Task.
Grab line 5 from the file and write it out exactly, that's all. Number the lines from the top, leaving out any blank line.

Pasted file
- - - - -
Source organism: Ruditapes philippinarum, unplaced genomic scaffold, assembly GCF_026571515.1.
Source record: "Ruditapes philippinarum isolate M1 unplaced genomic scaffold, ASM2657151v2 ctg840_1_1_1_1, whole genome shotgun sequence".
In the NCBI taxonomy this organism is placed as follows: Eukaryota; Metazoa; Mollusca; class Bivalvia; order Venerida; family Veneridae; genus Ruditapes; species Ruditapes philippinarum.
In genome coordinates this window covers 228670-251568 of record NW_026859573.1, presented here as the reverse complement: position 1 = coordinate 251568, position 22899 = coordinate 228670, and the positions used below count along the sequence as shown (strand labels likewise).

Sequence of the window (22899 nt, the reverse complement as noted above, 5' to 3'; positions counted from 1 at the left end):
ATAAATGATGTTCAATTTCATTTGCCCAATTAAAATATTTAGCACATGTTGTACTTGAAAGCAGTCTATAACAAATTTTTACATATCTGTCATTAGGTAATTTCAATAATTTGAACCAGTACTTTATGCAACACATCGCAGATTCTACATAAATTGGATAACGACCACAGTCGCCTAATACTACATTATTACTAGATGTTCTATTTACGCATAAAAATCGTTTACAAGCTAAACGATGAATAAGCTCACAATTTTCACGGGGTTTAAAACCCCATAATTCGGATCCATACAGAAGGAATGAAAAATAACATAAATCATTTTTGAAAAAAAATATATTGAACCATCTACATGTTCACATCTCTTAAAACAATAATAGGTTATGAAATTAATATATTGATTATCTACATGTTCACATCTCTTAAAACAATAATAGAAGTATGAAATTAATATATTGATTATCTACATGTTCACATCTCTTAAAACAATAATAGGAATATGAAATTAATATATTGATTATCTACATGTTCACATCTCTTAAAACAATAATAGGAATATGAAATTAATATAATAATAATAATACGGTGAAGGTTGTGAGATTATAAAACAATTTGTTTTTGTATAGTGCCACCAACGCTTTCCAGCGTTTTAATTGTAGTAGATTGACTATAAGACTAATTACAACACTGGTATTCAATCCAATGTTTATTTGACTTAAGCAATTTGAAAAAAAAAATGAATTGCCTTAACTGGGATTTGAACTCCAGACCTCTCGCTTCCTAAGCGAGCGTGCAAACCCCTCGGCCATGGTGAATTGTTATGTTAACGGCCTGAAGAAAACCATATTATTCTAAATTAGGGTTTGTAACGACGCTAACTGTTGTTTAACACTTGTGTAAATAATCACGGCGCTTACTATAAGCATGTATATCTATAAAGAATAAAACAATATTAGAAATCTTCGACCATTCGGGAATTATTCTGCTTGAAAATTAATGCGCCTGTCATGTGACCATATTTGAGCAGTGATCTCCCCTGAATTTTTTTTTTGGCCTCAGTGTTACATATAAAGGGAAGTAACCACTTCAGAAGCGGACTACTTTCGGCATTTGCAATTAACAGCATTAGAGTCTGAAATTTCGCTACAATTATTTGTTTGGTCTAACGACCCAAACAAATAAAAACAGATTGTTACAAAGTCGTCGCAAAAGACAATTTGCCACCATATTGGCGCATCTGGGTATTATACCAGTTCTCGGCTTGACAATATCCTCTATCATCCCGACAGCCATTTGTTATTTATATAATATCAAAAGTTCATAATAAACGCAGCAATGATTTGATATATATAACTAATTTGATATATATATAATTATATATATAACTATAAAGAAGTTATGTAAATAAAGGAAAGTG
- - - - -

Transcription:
Sequence of the window (22899 nt, the reverse complement as noted above, 5' to 3'; positions counted from 1 at the left end):